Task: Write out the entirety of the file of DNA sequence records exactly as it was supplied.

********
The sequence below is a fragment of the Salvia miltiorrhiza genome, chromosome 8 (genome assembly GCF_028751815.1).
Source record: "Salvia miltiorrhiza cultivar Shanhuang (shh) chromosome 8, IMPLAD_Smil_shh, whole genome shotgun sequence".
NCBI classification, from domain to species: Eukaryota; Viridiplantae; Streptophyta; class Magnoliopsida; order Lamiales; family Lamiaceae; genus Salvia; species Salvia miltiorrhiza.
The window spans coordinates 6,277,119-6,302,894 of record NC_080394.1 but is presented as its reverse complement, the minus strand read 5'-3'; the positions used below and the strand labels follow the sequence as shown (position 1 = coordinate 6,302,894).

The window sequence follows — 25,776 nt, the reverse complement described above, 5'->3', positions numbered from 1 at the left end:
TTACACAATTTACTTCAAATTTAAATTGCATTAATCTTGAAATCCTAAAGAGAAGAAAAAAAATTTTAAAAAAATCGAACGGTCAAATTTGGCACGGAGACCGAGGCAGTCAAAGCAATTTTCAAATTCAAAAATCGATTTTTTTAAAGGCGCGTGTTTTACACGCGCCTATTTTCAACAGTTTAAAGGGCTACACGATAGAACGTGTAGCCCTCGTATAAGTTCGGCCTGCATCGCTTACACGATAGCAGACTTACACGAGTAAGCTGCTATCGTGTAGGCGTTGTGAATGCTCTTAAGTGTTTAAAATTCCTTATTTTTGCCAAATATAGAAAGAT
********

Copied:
The sequence below is a fragment of the Salvia miltiorrhiza genome, chromosome 8 (genome assembly GCF_028751815.1).
Source record: "Salvia miltiorrhiza cultivar Shanhuang (shh) chromosome 8, IMPLAD_Smil_shh, whole genome shotgun sequence".
NCBI classification, from domain to species: Eukaryota; Viridiplantae; Streptophyta; class Magnoliopsida; order Lamiales; family Lamiaceae; genus Salvia; species Salvia miltiorrhiza.
The window spans coordinates 6,277,119-6,302,894 of record NC_080394.1 but is presented as its reverse complement, the minus strand read 5'-3'; the positions used below and the strand labels follow the sequence as shown (position 1 = coordinate 6,302,894).

The window sequence follows — 25,776 nt, the reverse complement described above, 5'->3', positions numbered from 1 at the left end:
TTACACAATTTACTTCAAATTTAAATTGCATTAATCTTGAAATCCTAAAGAGAAGAAAAAAAATTTTAAAAAAATCGAACGGTCAAATTTGGCACGGAGACCGAGGCAGTCAAAGCAATTTTCAAATTCAAAAATCGATTTTTTTAAAGGCGCGTGTTTTACACGCGCCTATTTTCAACAGTTTAAAGGGCTACACGATAGAACGTGTAGCCCTCGTATAAGTTCGGCCTGCATCGCTTACACGATAGCAGACTTACACGAGTAAGCTGCTATCGTGTAGGCGTTGTGAATGCTCTTAAGTGTTTAAAATTCCTTATTTTTGCCAAATATAGAAAGAT